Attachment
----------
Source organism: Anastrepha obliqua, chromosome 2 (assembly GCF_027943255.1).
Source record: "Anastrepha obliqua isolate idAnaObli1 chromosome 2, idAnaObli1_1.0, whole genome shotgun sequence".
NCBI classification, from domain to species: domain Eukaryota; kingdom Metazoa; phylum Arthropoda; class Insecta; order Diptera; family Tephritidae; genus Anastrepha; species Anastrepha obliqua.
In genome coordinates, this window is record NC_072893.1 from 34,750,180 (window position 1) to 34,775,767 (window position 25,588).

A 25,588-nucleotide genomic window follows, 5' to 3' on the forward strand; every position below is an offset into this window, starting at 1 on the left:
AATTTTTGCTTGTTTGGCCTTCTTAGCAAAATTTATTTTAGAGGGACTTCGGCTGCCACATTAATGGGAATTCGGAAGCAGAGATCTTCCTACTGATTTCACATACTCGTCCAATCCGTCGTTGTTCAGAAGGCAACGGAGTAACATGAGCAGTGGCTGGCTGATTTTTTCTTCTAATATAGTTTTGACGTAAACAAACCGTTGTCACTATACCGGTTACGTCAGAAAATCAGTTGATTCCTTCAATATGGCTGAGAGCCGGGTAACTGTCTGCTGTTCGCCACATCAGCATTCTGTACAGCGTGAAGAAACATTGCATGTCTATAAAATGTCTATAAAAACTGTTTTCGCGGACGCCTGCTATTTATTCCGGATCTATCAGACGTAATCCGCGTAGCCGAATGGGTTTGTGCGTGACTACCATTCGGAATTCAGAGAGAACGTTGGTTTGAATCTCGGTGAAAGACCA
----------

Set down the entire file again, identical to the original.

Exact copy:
Source organism: Anastrepha obliqua, chromosome 2 (assembly GCF_027943255.1).
Source record: "Anastrepha obliqua isolate idAnaObli1 chromosome 2, idAnaObli1_1.0, whole genome shotgun sequence".
NCBI classification, from domain to species: domain Eukaryota; kingdom Metazoa; phylum Arthropoda; class Insecta; order Diptera; family Tephritidae; genus Anastrepha; species Anastrepha obliqua.
In genome coordinates, this window is record NC_072893.1 from 34,750,180 (window position 1) to 34,775,767 (window position 25,588).

A 25,588-nucleotide genomic window follows, 5' to 3' on the forward strand; every position below is an offset into this window, starting at 1 on the left:
AATTTTTGCTTGTTTGGCCTTCTTAGCAAAATTTATTTTAGAGGGACTTCGGCTGCCACATTAATGGGAATTCGGAAGCAGAGATCTTCCTACTGATTTCACATACTCGTCCAATCCGTCGTTGTTCAGAAGGCAACGGAGTAACATGAGCAGTGGCTGGCTGATTTTTTCTTCTAATATAGTTTTGACGTAAACAAACCGTTGTCACTATACCGGTTACGTCAGAAAATCAGTTGATTCCTTCAATATGGCTGAGAGCCGGGTAACTGTCTGCTGTTCGCCACATCAGCATTCTGTACAGCGTGAAGAAACATTGCATGTCTATAAAATGTCTATAAAAACTGTTTTCGCGGACGCCTGCTATTTATTCCGGATCTATCAGACGTAATCCGCGTAGCCGAATGGGTTTGTGCGTGACTACCATTCGGAATTCAGAGAGAACGTTGGTTTGAATCTCGGTGAAAGACCA